Incentivising Green Building Market Development – Sekondi Takoradi Metropolitan Assembly leads the way


According the International Finance Cooperation (IFC), certified Green Buildings in Ghana comprised around 1% of new builds in 2020.  While Ghana has a vibrant real estate market, the Green Building market continues to be nascent. The country’s broad housing deficit, small formal construction market and number of developers, insufficient focus and incentives for Green Building market development are some of the challenges to expanding the Green Building market.

IFC introduced EDGE in Ghana to boost education and increase the pipeline of green certified projects.  EDGE (Excellence in Design for Greater Efficiencies) is a free software, a Green Building standard and an international Green Building certification system developed by IFC. EDGE receives significant funding from the UK government and Swiss State Secretariat for Economic Affairs (SECO), and helps identify the most practical ways to build green in a fast, easy and affordable way while considering the local baseline, which includes building-codes, climatic data and typical utility costs.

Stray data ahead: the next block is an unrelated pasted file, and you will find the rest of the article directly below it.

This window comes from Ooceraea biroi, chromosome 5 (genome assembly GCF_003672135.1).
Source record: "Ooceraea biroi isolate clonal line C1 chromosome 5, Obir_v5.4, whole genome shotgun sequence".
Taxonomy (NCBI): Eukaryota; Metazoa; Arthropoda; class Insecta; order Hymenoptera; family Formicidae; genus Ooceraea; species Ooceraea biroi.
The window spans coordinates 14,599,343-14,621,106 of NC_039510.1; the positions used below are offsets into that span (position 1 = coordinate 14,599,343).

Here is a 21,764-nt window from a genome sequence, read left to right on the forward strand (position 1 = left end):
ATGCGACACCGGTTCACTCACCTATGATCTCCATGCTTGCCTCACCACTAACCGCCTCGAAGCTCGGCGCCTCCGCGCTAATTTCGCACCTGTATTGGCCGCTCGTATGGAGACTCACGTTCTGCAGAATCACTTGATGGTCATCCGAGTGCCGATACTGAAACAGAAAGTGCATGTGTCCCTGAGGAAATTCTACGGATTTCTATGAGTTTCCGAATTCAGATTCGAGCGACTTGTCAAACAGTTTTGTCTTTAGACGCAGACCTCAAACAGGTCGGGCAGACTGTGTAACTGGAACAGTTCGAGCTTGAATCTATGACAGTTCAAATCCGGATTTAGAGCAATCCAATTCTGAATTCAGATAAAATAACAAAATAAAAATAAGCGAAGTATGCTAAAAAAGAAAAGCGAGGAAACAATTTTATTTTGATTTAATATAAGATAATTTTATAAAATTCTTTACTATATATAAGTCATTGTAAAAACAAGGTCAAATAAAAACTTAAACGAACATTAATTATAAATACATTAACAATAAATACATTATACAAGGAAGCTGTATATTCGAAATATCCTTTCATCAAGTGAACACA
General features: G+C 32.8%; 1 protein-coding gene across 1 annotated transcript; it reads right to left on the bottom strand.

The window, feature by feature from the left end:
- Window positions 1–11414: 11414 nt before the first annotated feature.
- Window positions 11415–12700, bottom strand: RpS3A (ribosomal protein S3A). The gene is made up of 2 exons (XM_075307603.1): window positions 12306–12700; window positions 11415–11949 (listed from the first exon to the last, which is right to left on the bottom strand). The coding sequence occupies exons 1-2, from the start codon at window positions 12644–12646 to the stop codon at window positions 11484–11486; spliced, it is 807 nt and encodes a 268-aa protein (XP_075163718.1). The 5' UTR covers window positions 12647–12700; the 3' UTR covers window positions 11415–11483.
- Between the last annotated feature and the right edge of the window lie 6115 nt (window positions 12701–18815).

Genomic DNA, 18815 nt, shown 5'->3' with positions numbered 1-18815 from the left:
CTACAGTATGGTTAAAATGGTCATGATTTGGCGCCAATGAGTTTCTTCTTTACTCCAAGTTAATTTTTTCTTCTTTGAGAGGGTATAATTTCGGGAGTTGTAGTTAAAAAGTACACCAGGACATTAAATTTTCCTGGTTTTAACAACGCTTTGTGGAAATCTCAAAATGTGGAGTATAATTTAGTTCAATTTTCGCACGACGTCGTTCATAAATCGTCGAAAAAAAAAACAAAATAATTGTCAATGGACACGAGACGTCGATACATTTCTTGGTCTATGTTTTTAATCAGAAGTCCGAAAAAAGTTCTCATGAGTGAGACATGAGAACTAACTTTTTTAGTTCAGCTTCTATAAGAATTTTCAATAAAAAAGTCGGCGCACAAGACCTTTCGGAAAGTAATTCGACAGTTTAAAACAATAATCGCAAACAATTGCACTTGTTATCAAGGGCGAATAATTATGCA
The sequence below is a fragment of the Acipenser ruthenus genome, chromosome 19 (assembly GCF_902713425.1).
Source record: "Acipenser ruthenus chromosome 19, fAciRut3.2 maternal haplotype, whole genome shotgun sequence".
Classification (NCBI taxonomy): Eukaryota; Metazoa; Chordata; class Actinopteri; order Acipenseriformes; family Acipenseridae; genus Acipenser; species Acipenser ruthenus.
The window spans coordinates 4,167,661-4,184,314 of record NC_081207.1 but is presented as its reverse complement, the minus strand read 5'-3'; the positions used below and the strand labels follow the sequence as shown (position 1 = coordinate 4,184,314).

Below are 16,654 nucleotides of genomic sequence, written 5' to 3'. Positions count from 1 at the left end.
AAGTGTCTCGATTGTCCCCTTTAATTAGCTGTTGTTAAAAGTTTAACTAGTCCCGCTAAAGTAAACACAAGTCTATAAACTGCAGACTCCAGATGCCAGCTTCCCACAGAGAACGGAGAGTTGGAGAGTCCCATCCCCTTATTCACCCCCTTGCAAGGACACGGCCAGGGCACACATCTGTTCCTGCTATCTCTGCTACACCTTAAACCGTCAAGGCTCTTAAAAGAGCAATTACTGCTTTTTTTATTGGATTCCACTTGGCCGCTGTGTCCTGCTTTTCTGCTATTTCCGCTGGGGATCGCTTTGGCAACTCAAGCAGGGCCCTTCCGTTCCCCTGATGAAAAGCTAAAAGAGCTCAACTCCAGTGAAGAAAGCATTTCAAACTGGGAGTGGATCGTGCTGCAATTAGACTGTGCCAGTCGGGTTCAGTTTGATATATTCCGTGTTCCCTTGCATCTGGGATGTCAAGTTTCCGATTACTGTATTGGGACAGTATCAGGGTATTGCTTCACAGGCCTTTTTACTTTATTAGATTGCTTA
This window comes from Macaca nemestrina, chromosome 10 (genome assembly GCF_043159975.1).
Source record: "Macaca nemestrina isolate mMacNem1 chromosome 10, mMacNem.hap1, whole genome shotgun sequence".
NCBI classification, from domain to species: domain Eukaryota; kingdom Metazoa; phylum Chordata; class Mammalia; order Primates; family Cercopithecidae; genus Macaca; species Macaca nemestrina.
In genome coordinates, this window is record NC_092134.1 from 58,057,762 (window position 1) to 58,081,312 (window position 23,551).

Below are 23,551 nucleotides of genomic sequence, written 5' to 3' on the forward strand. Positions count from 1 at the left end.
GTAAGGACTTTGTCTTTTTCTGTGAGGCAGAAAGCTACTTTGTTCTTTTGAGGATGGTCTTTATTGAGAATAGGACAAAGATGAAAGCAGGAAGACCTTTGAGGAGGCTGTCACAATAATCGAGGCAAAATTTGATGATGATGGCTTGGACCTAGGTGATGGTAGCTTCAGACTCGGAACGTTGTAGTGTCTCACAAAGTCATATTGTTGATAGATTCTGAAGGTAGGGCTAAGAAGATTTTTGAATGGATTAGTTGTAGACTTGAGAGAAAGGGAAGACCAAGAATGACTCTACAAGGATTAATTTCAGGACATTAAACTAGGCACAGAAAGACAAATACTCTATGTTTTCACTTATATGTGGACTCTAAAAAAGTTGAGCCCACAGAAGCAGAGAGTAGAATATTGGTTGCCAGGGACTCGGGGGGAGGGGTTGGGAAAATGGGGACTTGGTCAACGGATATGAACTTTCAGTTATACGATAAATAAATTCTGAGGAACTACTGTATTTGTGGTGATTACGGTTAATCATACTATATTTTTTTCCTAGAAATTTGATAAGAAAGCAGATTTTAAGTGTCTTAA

Among policy incentives available in Ghana, the Sekondi-Takoradi Metropolitan Assembly (STMA) – as part of its efforts to promote development of green building projects – has since 2019 offered a 30% discount on permit fees for projects that will embed green measures to obtain EDGE certification in the metropolis. The move was timely and should improve the thermal comfort of buildings in a city typically characterised by high temperatures, high humidity and abundant rainfall.

One of the incentive’s early beneficiaries was the Takoradi Mall, which was opened in 2018. The Mall is EDGE-certified, having implemented a number of green measures. Some of the green interventions include reflective paint/tiles for the roof and energy-saving lighting. Dual-flush water closets, water-efficient urinals, aerators and auto shut-off faucets were also installed; as well as steel sheets on steel rafters for roof construction, and solid dense concrete blocks for internal and external walls.

The Mall generates a 25% saving in utility costs as it exemplifies resource-efficiency and reduced operational carbon emissions. The construction materials used, solid dense concrete blocks, result in a 45% reduction of embodied energy in materials. These gains should inspire new developments in the oil-rich city to go green, while also taking advantage of the 30% discounted permit fee incentive offered by the STMA.

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